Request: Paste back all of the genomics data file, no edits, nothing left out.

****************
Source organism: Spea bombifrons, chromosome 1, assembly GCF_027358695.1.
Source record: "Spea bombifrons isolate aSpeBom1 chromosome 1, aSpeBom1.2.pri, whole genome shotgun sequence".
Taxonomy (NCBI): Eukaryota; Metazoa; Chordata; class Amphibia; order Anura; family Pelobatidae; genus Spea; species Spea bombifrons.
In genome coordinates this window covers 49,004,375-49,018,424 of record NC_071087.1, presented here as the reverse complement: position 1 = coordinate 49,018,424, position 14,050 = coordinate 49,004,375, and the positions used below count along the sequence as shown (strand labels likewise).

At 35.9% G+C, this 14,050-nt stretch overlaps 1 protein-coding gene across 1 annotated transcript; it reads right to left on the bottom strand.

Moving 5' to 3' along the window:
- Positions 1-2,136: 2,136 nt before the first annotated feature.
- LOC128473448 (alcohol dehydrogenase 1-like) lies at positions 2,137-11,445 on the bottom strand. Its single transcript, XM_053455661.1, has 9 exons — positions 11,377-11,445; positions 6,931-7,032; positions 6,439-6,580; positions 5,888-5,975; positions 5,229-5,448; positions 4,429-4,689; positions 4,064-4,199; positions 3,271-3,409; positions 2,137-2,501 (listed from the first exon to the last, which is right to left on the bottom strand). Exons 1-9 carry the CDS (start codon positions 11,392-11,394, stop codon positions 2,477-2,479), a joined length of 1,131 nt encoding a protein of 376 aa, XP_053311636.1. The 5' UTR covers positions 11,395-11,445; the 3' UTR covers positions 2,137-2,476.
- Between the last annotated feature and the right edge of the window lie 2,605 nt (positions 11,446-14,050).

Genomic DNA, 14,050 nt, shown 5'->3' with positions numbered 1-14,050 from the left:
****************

Source organism: Spea bombifrons, chromosome 1, assembly GCF_027358695.1.
Source record: "Spea bombifrons isolate aSpeBom1 chromosome 1, aSpeBom1.2.pri, whole genome shotgun sequence".
Taxonomy (NCBI): Eukaryota; Metazoa; Chordata; class Amphibia; order Anura; family Pelobatidae; genus Spea; species Spea bombifrons.
In genome coordinates this window covers 49,004,375-49,018,424 of record NC_071087.1, presented here as the reverse complement: position 1 = coordinate 49,018,424, position 14,050 = coordinate 49,004,375, and the positions used below count along the sequence as shown (strand labels likewise).

At 35.9% G+C, this 14,050-nt stretch overlaps 1 protein-coding gene across 1 annotated transcript; it reads right to left on the bottom strand.

Moving 5' to 3' along the window:
- Positions 1-2,136: 2,136 nt before the first annotated feature.
- LOC128473448 (alcohol dehydrogenase 1-like) lies at positions 2,137-11,445 on the bottom strand. Its single transcript, XM_053455661.1, has 9 exons — positions 11,377-11,445; positions 6,931-7,032; positions 6,439-6,580; positions 5,888-5,975; positions 5,229-5,448; positions 4,429-4,689; positions 4,064-4,199; positions 3,271-3,409; positions 2,137-2,501 (listed from the first exon to the last, which is right to left on the bottom strand). Exons 1-9 carry the CDS (start codon positions 11,392-11,394, stop codon positions 2,477-2,479), a joined length of 1,131 nt encoding a protein of 376 aa, XP_053311636.1. The 5' UTR covers positions 11,395-11,445; the 3' UTR covers positions 2,137-2,476.
- Between the last annotated feature and the right edge of the window lie 2,605 nt (positions 11,446-14,050).

Genomic DNA, 14,050 nt, shown 5'->3' with positions numbered 1-14,050 from the left: